Lawmakers spent two hours Wednesday grilling the state budget director and the public safety secretary over the extension of a prison maintenance contract by a contractor who kept mentioning that, as a campaign contributor, he thought he should get something from the state in return.
State Budget Director Lee Roberts and Public Safety Secretary Frank Perry told the Joint Legislative Commission on Governmental Operations — the General Assembly’s top oversight commission — that they disagreed on whether maintenance at three prisons should be done in-house with state employees or whether the state could save money by farming maintenance out to a private company.
During the contract extension process, Perry said that the contractor, Graeme Keith Sr., mentioned his campaign contributions four times. Keith also had asked for the contract to be expanded to cover private maintenance at all 57 state prisons.
“I considered it perhaps a personality style,” Perry said of Keith’s contributions referral. “In fact, the first time I heard it I thought it was perhaps meant in jest or lighthearted.”
But Perry said that he heard Keith refer to getting something in return for his contributions too many times. He characterized the comments as “inappropriate.”
Perry said there was “no quid pro quo” connecting the contributions to the contract extension.
Perry said one of the Keith comments occurred during an Oct. 28, 2014, meeting in Charlotte called by Gov. Pat McCrory to mediate the disagreement between Keith and Perry over extending Keith’s maintenance contract. Perry said several conversations were going on at the meeting, and never said that McCrory heard Keith comment about campaign contributions.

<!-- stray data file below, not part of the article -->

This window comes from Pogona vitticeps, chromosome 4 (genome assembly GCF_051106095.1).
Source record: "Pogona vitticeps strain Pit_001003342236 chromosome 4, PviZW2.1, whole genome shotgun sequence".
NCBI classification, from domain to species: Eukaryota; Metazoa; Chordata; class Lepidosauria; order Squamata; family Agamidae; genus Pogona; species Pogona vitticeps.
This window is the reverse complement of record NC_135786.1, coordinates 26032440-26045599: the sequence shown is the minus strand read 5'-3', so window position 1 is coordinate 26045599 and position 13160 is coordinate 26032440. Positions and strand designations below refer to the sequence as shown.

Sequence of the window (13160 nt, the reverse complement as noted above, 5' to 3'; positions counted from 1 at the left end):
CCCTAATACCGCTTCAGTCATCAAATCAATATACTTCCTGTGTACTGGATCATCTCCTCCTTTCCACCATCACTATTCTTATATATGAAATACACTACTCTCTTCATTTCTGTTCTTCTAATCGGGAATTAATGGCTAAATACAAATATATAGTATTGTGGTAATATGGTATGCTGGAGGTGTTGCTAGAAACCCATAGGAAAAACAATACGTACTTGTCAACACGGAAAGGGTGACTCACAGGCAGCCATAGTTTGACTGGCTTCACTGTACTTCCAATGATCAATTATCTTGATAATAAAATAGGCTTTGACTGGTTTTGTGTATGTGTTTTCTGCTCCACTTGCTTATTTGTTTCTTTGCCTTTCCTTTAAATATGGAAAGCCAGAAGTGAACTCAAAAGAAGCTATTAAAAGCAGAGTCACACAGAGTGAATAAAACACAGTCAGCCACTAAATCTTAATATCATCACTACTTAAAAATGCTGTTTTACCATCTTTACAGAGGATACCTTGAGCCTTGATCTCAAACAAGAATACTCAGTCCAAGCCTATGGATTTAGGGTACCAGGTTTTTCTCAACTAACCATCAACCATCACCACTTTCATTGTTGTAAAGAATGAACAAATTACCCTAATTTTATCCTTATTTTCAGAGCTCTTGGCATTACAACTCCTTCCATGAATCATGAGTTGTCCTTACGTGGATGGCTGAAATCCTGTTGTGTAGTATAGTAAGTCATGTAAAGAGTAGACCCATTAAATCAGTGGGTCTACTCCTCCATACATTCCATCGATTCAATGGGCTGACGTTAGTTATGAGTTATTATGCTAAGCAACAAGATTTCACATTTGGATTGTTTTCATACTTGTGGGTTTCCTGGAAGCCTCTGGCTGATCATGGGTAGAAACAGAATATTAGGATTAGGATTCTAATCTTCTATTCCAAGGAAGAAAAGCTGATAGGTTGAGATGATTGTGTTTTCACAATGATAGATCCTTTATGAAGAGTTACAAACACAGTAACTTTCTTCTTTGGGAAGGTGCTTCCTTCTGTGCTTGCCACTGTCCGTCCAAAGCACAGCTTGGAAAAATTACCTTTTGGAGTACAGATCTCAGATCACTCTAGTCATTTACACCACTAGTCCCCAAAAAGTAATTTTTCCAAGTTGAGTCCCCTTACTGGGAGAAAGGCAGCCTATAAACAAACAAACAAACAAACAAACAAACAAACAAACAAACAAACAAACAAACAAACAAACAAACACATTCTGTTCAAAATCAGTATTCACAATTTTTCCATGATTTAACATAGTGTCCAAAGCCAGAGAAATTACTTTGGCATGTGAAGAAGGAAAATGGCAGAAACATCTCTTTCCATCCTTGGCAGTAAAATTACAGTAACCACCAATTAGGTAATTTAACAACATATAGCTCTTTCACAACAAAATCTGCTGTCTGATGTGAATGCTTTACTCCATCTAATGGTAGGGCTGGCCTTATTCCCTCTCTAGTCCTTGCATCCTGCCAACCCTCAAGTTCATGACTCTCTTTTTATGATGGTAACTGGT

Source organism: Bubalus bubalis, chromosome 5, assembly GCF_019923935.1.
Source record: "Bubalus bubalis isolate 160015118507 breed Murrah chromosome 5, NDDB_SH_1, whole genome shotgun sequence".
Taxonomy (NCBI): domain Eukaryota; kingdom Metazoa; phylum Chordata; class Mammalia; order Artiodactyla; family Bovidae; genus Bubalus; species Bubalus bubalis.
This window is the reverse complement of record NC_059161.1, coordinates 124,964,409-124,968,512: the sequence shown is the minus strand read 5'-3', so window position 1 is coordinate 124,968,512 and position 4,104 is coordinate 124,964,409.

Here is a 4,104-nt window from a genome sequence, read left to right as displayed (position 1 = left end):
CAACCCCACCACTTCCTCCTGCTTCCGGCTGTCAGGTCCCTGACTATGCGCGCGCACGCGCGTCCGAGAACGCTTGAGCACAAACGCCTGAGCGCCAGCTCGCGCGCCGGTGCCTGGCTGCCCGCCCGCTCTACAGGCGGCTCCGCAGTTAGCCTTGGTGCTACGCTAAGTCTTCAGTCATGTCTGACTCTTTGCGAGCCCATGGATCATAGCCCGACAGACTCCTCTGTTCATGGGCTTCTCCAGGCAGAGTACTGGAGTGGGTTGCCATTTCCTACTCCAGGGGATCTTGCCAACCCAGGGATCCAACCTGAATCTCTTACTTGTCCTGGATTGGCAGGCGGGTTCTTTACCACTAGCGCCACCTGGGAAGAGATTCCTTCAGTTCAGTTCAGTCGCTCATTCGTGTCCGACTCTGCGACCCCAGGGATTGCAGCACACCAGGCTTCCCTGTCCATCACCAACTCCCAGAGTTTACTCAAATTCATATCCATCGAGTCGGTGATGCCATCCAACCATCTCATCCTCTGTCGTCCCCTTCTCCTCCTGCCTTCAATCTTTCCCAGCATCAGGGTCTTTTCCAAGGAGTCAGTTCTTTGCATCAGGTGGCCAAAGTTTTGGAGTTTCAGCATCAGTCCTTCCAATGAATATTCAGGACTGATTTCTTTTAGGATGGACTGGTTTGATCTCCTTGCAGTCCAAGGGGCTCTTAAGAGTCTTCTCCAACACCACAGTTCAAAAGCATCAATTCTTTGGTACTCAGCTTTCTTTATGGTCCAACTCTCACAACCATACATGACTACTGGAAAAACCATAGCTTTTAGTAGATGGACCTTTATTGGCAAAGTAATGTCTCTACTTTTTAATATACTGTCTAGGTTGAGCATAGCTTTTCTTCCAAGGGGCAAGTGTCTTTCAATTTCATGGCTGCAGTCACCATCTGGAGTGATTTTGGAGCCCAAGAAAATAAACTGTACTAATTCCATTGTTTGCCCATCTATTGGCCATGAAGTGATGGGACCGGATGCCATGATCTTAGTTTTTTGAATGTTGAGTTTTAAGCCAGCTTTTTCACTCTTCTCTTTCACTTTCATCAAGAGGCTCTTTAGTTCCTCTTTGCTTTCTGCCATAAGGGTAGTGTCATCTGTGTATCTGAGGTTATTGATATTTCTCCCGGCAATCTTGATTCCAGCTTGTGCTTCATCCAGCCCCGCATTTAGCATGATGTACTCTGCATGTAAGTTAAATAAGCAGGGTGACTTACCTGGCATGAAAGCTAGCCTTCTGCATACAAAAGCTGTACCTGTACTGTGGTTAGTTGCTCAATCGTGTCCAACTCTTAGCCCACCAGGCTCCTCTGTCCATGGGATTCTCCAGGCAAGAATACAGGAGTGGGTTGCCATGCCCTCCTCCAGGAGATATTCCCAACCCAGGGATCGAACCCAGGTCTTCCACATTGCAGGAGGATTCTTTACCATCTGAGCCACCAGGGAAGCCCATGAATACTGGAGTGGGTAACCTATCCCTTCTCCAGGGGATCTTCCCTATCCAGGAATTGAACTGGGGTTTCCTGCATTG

Keith and McCrory have known one another for years. Keith contributed to McCrory’s and 2008 and 2012 campaigns for governor, and has made campaign contributions to Democrats and other Republicans as well.
Several of Keith’s business associates were at the meeting, along with other members of the Department of Public Safety, including deputy commissioner Joe Prater, whom Perry identified as the author of a brief internal memo on the meeting. Roberts did not attend the meeting.
Perry said that he suggested that Roberts conduct a cost-benefit analysis to determine whether the state would save money using in-house maintenance instead of a private contract.
Roberts did and recommended the private contract. Perry said he disagreed, but extended the contract with Keith’s company anyway. The contracts expire at the end of the year.
Democratic Reps. Larry Hall of Durham County and Susi Hamilton of New Hanover County questioned Perry and Roberts about ethical concerns arising out of statements made by Keith.
Hall asked Perry if he ever considered not extending the contract based on Keith’s conduct.
“No sir,” Perry responded. “That really wasn’t a motivator.”
Roberts said that it was during a phone conversation that he had with Perry that he learned of Keith’s conversations about his political contributions.
“Did it make you pause or halt what you were doing when you had a former FBI agent telling you that someone was making reference to their campaign contributions in an effort to get a contract?” Hall asked Roberts. “Did you think about not continuing with the contract?”
“I think I said to Secretary Perry that that was certainly distasteful,” Roberts responded. “I agree with Secretary Perry that didn’t seem to be a reason to abrogate what’s a fairly structures process, the state purchasing contract process.”
Hamilton questioned the appropriateness of the October 2014 meeting in Charlotte.
Perry said he thought it was appropriate for the governor to get involved in such meetings. Perry noted that when McCrory was mayor of Charlotte, he often mediated such meetings.
“I would respectfully disagree that it was appropriate for the governor to be there to mediate as if he were participating in a recruitment process for a company outside the state,” Hamilton said.
Sen. Harry Brown, R-Onslow, questioned Perry about Prater’s memo, saying that it didn’t contain items usually outlined in a memo, such as the date, its author, and who was sent it.
Perry said that apparently Prater intended the memo as a note to himself. He said he had only seen a paper copy of the memo, and that the original digital copy apparently had been deleted from a state computer.
Brown said that was a concern, noting that memos shouldn’t be deleted, but rather preserved as public records.
Barry Smith (@Barry_Smith) is an associate editor of Carolina Journal.